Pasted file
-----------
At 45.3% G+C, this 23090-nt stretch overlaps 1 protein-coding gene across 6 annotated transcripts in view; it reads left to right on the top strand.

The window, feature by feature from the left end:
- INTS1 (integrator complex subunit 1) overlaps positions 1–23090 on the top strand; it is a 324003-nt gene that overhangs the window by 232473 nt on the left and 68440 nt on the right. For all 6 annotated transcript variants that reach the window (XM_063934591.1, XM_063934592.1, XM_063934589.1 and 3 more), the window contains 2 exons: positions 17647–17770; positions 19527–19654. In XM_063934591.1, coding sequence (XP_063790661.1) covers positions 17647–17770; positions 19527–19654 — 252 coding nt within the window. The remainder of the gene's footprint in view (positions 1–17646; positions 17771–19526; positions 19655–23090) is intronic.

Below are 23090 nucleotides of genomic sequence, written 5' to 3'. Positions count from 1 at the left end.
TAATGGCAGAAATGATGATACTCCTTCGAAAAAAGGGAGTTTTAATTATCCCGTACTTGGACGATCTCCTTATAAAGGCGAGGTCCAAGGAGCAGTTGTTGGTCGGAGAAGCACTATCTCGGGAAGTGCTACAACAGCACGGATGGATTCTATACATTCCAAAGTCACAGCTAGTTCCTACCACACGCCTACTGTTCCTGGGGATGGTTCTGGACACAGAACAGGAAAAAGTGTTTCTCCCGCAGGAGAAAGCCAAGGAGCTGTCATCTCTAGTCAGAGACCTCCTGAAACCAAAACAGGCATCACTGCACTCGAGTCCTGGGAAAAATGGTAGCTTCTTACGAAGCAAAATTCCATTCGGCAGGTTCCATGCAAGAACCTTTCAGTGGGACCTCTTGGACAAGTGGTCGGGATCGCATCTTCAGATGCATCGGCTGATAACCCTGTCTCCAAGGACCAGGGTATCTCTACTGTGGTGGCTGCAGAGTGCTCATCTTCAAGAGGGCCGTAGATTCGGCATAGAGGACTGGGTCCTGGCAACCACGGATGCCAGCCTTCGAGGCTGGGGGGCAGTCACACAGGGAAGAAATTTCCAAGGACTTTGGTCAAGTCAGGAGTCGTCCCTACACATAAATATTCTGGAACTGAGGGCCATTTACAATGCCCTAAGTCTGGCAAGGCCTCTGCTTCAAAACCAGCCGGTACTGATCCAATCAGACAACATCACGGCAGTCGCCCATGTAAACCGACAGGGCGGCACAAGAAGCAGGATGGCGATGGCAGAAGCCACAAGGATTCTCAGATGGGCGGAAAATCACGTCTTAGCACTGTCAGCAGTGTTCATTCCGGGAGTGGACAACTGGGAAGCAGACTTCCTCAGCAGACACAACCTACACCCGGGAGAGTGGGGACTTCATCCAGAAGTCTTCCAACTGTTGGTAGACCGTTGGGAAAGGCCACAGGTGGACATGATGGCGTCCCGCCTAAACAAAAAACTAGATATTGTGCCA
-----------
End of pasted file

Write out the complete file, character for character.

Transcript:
At 45.3% G+C, this 23090-nt stretch overlaps 1 protein-coding gene across 6 annotated transcripts in view; it reads left to right on the top strand.

The window, feature by feature from the left end:
- INTS1 (integrator complex subunit 1) overlaps positions 1–23090 on the top strand; it is a 324003-nt gene that overhangs the window by 232473 nt on the left and 68440 nt on the right. For all 6 annotated transcript variants that reach the window (XM_063934591.1, XM_063934592.1, XM_063934589.1 and 3 more), the window contains 2 exons: positions 17647–17770; positions 19527–19654. In XM_063934591.1, coding sequence (XP_063790661.1) covers positions 17647–17770; positions 19527–19654 — 252 coding nt within the window. The remainder of the gene's footprint in view (positions 1–17646; positions 17771–19526; positions 19655–23090) is intronic.

Below are 23090 nucleotides of genomic sequence, written 5' to 3'. Positions count from 1 at the left end.
TAATGGCAGAAATGATGATACTCCTTCGAAAAAAGGGAGTTTTAATTATCCCGTACTTGGACGATCTCCTTATAAAGGCGAGGTCCAAGGAGCAGTTGTTGGTCGGAGAAGCACTATCTCGGGAAGTGCTACAACAGCACGGATGGATTCTATACATTCCAAAGTCACAGCTAGTTCCTACCACACGCCTACTGTTCCTGGGGATGGTTCTGGACACAGAACAGGAAAAAGTGTTTCTCCCGCAGGAGAAAGCCAAGGAGCTGTCATCTCTAGTCAGAGACCTCCTGAAACCAAAACAGGCATCACTGCACTCGAGTCCTGGGAAAAATGGTAGCTTCTTACGAAGCAAAATTCCATTCGGCAGGTTCCATGCAAGAACCTTTCAGTGGGACCTCTTGGACAAGTGGTCGGGATCGCATCTTCAGATGCATCGGCTGATAACCCTGTCTCCAAGGACCAGGGTATCTCTACTGTGGTGGCTGCAGAGTGCTCATCTTCAAGAGGGCCGTAGATTCGGCATAGAGGACTGGGTCCTGGCAACCACGGATGCCAGCCTTCGAGGCTGGGGGGCAGTCACACAGGGAAGAAATTTCCAAGGACTTTGGTCAAGTCAGGAGTCGTCCCTACACATAAATATTCTGGAACTGAGGGCCATTTACAATGCCCTAAGTCTGGCAAGGCCTCTGCTTCAAAACCAGCCGGTACTGATCCAATCAGACAACATCACGGCAGTCGCCCATGTAAACCGACAGGGCGGCACAAGAAGCAGGATGGCGATGGCAGAAGCCACAAGGATTCTCAGATGGGCGGAAAATCACGTCTTAGCACTGTCAGCAGTGTTCATTCCGGGAGTGGACAACTGGGAAGCAGACTTCCTCAGCAGACACAACCTACACCCGGGAGAGTGGGGACTTCATCCAGAAGTCTTCCAACTGTTGGTAGACCGTTGGGAAAGGCCACAGGTGGACATGATGGCGTCCCGCCTAAACAAAAAACTAGATATTGTGCCA